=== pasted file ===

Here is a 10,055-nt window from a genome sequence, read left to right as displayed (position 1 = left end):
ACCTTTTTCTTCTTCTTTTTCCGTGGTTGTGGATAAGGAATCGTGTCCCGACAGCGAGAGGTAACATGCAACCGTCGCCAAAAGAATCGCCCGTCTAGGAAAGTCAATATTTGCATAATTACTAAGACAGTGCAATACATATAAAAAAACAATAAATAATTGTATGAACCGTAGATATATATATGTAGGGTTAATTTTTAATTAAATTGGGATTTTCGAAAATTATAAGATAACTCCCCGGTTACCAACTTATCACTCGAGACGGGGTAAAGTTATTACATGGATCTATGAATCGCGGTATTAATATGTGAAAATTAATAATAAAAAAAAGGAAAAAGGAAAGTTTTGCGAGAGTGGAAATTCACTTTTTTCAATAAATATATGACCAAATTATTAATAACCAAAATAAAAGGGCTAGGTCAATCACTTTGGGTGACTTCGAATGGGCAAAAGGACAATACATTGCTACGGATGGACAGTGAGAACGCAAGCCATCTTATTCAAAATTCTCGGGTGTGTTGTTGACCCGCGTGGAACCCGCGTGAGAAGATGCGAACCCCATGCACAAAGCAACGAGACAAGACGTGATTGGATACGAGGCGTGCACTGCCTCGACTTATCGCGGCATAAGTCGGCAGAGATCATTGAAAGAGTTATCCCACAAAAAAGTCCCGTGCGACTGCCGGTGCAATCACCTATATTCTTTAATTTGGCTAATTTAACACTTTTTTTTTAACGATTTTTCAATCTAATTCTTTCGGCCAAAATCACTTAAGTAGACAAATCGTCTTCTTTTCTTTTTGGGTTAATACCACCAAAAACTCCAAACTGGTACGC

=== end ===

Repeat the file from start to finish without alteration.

Here is a 10,055-nt window from a genome sequence, read left to right as displayed (position 1 = left end):
ACCTTTTTCTTCTTCTTTTTCCGTGGTTGTGGATAAGGAATCGTGTCCCGACAGCGAGAGGTAACATGCAACCGTCGCCAAAAGAATCGCCCGTCTAGGAAAGTCAATATTTGCATAATTACTAAGACAGTGCAATACATATAAAAAAACAATAAATAATTGTATGAACCGTAGATATATATATGTAGGGTTAATTTTTAATTAAATTGGGATTTTCGAAAATTATAAGATAACTCCCCGGTTACCAACTTATCACTCGAGACGGGGTAAAGTTATTACATGGATCTATGAATCGCGGTATTAATATGTGAAAATTAATAATAAAAAAAAGGAAAAAGGAAAGTTTTGCGAGAGTGGAAATTCACTTTTTTCAATAAATATATGACCAAATTATTAATAACCAAAATAAAAGGGCTAGGTCAATCACTTTGGGTGACTTCGAATGGGCAAAAGGACAATACATTGCTACGGATGGACAGTGAGAACGCAAGCCATCTTATTCAAAATTCTCGGGTGTGTTGTTGACCCGCGTGGAACCCGCGTGAGAAGATGCGAACCCCATGCACAAAGCAACGAGACAAGACGTGATTGGATACGAGGCGTGCACTGCCTCGACTTATCGCGGCATAAGTCGGCAGAGATCATTGAAAGAGTTATCCCACAAAAAAGTCCCGTGCGACTGCCGGTGCAATCACCTATATTCTTTAATTTGGCTAATTTAACACTTTTTTTTTAACGATTTTTCAATCTAATTCTTTCGGCCAAAATCACTTAAGTAGACAAATCGTCTTCTTTTCTTTTTGGGTTAATACCACCAAAAACTCCAAACTGGTACGC